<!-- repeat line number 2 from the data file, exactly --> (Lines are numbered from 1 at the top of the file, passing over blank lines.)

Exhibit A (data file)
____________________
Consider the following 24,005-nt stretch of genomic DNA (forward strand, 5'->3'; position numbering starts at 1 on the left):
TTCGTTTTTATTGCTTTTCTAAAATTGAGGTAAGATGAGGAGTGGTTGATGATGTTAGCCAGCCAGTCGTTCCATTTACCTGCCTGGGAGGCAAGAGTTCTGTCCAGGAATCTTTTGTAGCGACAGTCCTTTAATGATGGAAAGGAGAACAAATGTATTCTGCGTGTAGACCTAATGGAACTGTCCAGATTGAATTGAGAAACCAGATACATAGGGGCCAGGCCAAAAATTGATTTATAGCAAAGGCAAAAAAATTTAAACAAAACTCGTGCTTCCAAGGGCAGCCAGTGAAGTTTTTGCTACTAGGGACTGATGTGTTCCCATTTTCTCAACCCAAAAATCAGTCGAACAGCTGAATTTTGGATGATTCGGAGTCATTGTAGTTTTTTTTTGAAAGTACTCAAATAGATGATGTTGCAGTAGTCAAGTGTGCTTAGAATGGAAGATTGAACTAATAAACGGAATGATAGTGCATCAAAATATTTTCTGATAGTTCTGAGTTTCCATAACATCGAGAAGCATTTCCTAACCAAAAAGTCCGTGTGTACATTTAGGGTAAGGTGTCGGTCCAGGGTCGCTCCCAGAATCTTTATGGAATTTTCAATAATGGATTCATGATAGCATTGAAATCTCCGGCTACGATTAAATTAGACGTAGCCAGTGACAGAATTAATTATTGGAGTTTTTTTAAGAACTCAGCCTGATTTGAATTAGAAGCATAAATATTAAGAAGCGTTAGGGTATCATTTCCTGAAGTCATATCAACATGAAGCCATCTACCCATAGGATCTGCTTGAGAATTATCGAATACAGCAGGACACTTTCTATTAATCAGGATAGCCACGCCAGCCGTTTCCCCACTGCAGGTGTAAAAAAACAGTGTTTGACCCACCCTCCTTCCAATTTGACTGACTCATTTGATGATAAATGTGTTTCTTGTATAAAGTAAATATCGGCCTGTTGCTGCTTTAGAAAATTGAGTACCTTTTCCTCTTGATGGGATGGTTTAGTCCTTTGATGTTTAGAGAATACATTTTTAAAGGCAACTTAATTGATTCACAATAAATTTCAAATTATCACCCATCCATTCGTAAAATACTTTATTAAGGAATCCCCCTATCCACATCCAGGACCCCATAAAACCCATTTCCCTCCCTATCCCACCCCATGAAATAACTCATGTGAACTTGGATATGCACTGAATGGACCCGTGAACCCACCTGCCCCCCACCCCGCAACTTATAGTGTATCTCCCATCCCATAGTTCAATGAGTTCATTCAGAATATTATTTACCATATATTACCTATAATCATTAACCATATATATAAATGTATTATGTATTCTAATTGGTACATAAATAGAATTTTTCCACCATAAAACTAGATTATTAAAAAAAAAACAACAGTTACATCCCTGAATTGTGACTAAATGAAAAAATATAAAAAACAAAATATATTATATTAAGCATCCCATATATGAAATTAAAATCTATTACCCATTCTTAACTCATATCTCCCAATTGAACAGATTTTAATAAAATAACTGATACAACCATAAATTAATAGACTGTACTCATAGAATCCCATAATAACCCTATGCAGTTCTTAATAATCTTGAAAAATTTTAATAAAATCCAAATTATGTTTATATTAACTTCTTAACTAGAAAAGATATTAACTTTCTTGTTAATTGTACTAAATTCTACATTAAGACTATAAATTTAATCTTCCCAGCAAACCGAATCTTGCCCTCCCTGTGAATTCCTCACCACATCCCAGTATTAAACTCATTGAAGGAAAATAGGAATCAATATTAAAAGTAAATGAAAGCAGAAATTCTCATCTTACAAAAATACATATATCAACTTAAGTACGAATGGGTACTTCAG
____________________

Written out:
TTCGTTTTTATTGCTTTTCTAAAATTGAGGTAAGATGAGGAGTGGTTGATGATGTTAGCCAGCCAGTCGTTCCATTTACCTGCCTGGGAGGCAAGAGTTCTGTCCAGGAATCTTTTGTAGCGACAGTCCTTTAATGATGGAAAGGAGAACAAATGTATTCTGCGTGTAGACCTAATGGAACTGTCCAGATTGAATTGAGAAACCAGATACATAGGGGCCAGGCCAAAAATTGATTTATAGCAAAGGCAAAAAAATTTAAACAAAACTCGTGCTTCCAAGGGCAGCCAGTGAAGTTTTTGCTACTAGGGACTGATGTGTTCCCATTTTCTCAACCCAAAAATCAGTCGAACAGCTGAATTTTGGATGATTCGGAGTCATTGTAGTTTTTTTTTGAAAGTACTCAAATAGATGATGTTGCAGTAGTCAAGTGTGCTTAGAATGGAAGATTGAACTAATAAACGGAATGATAGTGCATCAAAATATTTTCTGATAGTTCTGAGTTTCCATAACATCGAGAAGCATTTCCTAACCAAAAAGTCCGTGTGTACATTTAGGGTAAGGTGTCGGTCCAGGGTCGCTCCCAGAATCTTTATGGAATTTTCAATAATGGATTCATGATAGCATTGAAATCTCCGGCTACGATTAAATTAGACGTAGCCAGTGACAGAATTAATTATTGGAGTTTTTTTAAGAACTCAGCCTGATTTGAATTAGAAGCATAAATATTAAGAAGCGTTAGGGTATCATTTCCTGAAGTCATATCAACATGAAGCCATCTACCCATAGGATCTGCTTGAGAATTATCGAATACAGCAGGACACTTTCTATTAATCAGGATAGCCACGCCAGCCGTTTCCCCACTGCAGGTGTAAAAAAACAGTGTTTGACCCACCCTCCTTCCAATTTGACTGACTCATTTGATGATAAATGTGTTTCTTGTATAAAGTAAATATCGGCCTGTTGCTGCTTTAGAAAATTGAGTACCTTTTCCTCTTGATGGGATGGTTTAGTCCTTTGATGTTTAGAGAATACATTTTTAAAGGCAACTTAATTGATTCACAATAAATTTCAAATTATCACCCATCCATTCGTAAAATACTTTATTAAGGAATCCCCCTATCCACATCCAGGACCCCATAAAACCCATTTCCCTCCCTATCCCACCCCATGAAATAACTCATGTGAACTTGGATATGCACTGAATGGACCCGTGAACCCACCTGCCCCCCACCCCGCAACTTATAGTGTATCTCCCATCCCATAGTTCAATGAGTTCATTCAGAATATTATTTACCATATATTACCTATAATCATTAACCATATATATAAATGTATTATGTATTCTAATTGGTACATAAATAGAATTTTTCCACCATAAAACTAGATTATTAAAAAAAAAACAACAGTTACATCCCTGAATTGTGACTAAATGAAAAAATATAAAAAACAAAATATATTATATTAAGCATCCCATATATGAAATTAAAATCTATTACCCATTCTTAACTCATATCTCCCAATTGAACAGATTTTAATAAAATAACTGATACAACCATAAATTAATAGACTGTACTCATAGAATCCCATAATAACCCTATGCAGTTCTTAATAATCTTGAAAAATTTTAATAAAATCCAAATTATGTTTATATTAACTTCTTAACTAGAAAAGATATTAACTTTCTTGTTAATTGTACTAAATTCTACATTAAGACTATAAATTTAATCTTCCCAGCAAACCGAATCTTGCCCTCCCTGTGAATTCCTCACCACATCCCAGTATTAAACTCATTGAAGGAAAATAGGAATCAATATTAAAAGTAAATGAAAGCAGAAATTCTCATCTTACAAAAATACATATATCAACTTAAGTACGAATGGGTACTTCAG